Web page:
The Intermediate Erôs in Plato's Philosophy of Love


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Project start date: 01/07/2017

Project end date: 30/06/2018


Summary

This research studies the philosophy of love and the concept of erôs in Plato's dialogues Symposium and Phaedrus and falls under the fields of the history of philosophy and the philosophy of gender. In erôs the missions of philosophy and love are bound tightly together: love occurs between individuals as well as constructing the meaning of philosophy. In erôs opposites that seem to be contrary at the first sight are connected by necessity. It is thus the intermediate states between opposites such as particular-universal, soul-body, and active-passive which are typical in Plato's thought. This interpretation participates in the new consensus of the analysis of philosophy of love and sexual ethics in Plato and clarifies it. It challenges the traditional reading of Plato by accepting the possibility of love (also bodily) between unique individuals. The treatment of the meanings of love, gender, and sexuality through ancient texts enables the critical but constructive examination of the themes in our present-day thought: a certain way of thinking is not fixed, it has varied - and still can.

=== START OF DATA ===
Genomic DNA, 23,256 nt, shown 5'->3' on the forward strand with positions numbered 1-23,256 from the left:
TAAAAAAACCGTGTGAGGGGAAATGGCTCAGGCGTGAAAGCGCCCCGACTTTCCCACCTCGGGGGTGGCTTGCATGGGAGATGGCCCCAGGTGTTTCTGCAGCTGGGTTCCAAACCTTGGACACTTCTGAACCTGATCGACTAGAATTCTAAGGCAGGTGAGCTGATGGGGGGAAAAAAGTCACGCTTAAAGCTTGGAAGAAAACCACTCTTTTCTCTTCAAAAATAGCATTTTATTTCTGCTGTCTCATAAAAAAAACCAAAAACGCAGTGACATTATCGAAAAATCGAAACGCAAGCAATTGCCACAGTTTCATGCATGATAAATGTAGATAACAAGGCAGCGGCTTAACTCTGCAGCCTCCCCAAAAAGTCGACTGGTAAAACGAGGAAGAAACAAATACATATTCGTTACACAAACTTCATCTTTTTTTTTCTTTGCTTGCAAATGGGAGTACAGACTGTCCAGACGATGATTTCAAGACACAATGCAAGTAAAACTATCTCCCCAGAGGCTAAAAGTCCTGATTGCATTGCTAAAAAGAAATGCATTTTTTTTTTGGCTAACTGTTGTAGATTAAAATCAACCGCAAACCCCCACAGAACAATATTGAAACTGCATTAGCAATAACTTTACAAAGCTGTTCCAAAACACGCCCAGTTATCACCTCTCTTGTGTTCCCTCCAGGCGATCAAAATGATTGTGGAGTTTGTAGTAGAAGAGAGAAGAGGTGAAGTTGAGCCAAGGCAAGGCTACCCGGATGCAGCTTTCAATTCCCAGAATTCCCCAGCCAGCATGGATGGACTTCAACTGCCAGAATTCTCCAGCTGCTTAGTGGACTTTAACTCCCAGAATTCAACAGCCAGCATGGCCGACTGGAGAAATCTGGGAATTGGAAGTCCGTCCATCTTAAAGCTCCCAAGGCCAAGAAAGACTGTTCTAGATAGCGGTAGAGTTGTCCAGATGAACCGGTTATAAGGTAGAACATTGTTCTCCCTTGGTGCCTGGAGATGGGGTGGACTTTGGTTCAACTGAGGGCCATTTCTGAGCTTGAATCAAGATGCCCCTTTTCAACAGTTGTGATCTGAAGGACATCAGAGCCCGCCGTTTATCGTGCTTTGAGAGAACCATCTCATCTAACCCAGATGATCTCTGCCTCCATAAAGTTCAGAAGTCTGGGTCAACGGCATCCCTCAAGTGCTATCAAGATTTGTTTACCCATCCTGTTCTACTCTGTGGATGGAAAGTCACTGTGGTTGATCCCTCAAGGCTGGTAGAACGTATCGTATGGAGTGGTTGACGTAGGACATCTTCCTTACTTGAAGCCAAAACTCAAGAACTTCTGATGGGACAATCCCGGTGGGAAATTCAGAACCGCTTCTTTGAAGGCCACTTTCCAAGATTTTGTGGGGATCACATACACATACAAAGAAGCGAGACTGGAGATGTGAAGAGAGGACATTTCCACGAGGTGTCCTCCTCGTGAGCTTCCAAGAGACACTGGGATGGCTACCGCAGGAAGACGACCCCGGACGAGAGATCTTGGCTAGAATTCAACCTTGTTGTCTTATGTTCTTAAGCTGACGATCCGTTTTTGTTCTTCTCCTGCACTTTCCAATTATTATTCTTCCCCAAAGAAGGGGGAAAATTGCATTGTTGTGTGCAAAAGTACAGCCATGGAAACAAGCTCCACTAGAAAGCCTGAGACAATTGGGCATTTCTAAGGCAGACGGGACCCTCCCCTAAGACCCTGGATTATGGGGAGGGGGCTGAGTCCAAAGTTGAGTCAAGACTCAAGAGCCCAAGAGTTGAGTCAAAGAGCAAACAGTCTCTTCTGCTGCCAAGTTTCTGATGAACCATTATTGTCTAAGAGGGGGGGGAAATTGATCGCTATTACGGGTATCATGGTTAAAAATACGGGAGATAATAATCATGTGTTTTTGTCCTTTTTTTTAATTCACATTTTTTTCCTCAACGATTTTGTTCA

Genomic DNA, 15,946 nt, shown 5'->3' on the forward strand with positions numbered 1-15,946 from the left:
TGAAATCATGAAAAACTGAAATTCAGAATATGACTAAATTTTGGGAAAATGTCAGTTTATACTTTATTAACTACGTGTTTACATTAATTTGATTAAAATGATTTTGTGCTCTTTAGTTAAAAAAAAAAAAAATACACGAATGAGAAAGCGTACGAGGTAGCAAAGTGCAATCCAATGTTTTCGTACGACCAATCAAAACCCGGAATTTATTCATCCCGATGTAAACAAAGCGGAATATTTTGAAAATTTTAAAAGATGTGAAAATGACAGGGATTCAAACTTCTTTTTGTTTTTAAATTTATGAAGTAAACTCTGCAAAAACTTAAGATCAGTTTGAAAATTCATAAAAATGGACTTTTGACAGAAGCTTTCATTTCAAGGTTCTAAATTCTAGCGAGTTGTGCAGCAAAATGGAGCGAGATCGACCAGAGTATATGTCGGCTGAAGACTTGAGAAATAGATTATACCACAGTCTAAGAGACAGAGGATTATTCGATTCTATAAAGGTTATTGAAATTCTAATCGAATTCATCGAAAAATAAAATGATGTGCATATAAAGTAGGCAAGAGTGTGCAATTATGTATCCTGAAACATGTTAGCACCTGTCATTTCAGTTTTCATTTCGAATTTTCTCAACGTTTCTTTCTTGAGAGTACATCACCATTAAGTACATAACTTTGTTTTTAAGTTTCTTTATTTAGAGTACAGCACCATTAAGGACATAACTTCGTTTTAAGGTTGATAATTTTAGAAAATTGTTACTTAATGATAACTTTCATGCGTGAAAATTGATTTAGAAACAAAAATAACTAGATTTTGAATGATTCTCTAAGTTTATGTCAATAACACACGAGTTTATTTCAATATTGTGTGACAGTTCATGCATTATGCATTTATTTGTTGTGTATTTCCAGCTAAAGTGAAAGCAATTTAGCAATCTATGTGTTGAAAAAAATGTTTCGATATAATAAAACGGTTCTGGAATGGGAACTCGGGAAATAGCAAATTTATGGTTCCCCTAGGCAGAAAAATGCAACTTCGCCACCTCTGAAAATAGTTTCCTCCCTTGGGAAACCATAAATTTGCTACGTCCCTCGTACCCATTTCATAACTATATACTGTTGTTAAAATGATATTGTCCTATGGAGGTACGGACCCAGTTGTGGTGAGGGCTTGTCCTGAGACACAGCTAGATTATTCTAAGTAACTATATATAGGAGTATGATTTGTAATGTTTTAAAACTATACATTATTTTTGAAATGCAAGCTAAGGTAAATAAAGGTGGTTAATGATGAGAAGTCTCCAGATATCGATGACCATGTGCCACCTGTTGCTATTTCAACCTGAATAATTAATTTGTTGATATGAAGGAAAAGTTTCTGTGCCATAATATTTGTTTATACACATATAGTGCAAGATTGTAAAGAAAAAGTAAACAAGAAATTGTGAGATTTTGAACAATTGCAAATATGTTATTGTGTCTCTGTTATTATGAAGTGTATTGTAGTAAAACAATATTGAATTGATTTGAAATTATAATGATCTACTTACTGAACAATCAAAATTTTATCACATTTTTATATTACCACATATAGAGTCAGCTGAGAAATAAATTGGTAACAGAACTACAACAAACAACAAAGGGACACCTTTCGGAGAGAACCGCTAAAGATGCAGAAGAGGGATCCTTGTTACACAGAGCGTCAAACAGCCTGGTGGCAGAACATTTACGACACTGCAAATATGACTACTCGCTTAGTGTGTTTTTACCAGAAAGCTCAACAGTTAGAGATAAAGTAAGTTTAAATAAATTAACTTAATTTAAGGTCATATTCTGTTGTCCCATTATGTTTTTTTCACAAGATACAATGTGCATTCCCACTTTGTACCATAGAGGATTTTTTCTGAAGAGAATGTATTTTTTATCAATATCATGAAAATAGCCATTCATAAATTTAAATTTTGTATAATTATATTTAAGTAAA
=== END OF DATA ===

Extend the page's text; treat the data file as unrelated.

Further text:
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Last updated on 2021-17-03 at 12:08